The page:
Figure 3d shows the analysis based on the transformed data. In this case the analysis is unequivocal and indicates no pattern of association (linear regression, r2 = 0·021, n = 12, P = NS). Given that the assumption of phylogenetic independence has been verified ( Fig. 3b), we can be confident of this result. The pattern in Fig. 3a arose because of a weak but highly significant, association between seed-mass and seed-size variability in the original data (linear regression, r2 = 0·071, P < 0·05, n = 101).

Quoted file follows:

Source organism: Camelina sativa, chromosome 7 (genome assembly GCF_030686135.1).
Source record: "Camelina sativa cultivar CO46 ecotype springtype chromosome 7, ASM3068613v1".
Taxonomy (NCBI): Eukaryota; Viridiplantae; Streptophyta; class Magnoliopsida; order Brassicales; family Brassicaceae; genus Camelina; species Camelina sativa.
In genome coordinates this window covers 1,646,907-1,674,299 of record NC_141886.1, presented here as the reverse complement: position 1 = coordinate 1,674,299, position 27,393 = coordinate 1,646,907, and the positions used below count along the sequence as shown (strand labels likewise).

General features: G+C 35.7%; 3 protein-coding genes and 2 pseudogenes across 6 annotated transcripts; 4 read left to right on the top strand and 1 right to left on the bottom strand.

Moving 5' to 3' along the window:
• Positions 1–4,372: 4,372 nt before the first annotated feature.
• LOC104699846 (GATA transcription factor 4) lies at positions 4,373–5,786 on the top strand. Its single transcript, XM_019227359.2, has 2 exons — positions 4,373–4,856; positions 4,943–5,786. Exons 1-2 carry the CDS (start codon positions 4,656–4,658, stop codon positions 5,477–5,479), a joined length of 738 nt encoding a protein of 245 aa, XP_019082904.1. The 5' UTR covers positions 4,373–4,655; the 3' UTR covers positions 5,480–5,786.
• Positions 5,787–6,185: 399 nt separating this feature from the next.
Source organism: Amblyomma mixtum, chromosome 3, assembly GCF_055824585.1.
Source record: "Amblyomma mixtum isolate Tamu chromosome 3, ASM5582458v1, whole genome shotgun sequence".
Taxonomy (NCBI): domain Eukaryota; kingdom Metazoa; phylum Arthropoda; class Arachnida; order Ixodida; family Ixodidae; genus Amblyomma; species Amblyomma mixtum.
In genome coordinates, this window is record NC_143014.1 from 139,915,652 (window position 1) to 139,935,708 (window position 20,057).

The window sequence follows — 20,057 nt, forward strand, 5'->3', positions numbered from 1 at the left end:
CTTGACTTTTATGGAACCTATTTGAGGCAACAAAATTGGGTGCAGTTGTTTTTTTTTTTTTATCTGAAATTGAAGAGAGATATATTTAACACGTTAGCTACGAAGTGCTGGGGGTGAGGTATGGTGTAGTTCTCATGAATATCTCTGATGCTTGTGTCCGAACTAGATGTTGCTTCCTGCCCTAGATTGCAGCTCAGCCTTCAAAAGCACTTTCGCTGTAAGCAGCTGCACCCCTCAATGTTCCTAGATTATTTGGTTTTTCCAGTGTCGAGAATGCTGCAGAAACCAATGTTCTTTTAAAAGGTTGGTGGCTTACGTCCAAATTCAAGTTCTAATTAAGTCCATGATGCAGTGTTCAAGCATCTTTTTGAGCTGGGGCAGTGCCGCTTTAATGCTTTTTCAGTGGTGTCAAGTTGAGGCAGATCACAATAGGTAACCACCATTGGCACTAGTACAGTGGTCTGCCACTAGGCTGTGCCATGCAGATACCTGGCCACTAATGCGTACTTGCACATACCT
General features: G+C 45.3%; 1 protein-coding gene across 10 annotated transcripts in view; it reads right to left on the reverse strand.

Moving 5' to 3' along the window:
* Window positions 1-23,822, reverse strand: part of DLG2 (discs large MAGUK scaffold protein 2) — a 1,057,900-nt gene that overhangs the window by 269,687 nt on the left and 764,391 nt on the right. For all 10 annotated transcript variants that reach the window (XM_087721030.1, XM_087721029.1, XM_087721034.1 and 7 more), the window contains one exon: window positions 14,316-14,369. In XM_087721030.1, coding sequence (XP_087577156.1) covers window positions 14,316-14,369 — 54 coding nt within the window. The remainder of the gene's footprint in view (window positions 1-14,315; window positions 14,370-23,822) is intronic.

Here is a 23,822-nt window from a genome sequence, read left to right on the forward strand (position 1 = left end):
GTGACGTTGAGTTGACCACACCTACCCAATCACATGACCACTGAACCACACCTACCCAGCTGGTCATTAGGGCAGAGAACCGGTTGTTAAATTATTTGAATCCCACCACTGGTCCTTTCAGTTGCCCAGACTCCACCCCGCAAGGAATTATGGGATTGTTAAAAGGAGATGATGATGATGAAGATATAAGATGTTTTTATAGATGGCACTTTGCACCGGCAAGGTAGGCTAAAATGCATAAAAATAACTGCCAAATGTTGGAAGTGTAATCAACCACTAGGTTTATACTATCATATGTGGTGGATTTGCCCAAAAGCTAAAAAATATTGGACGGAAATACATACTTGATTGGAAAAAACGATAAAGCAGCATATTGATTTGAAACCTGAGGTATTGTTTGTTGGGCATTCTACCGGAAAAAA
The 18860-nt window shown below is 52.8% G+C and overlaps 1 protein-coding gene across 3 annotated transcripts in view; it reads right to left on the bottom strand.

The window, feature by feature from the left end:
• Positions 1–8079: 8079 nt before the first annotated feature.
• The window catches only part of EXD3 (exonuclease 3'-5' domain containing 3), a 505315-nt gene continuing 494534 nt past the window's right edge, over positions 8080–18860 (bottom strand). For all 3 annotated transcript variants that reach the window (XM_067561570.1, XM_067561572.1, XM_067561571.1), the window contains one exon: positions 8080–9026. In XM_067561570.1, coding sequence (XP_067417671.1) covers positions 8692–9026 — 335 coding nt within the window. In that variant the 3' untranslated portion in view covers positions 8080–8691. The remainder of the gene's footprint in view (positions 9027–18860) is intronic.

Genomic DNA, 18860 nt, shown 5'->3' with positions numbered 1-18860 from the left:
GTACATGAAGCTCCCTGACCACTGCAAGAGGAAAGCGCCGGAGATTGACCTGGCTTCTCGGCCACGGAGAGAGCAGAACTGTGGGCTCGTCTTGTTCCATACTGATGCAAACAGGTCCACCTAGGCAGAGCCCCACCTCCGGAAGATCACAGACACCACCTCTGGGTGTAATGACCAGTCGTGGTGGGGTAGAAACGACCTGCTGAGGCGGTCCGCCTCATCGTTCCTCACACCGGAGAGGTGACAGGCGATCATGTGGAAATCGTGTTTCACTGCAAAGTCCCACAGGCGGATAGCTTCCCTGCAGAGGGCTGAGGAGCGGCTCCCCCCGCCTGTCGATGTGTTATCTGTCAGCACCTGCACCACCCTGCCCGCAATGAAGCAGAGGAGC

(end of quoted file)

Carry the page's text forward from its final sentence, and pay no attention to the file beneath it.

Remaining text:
Identifying the best transformation
The ultimate aim of the phylogenetic correction is to generate an analysis variable that is independent of the original data. The simplest way to check this, therefore, is to examine the correlation or covariance of the contrast with the original mean node values, as above. In the above case the criterion for determining the adequacy of the transformation was simply the statistical significance of the rank correlation coefficient. The rationale for using this measure rather than the parametric product-moment correlation coefficient is that the latter would not identify the existence of perfect rank correlations such as in Fig. 2d.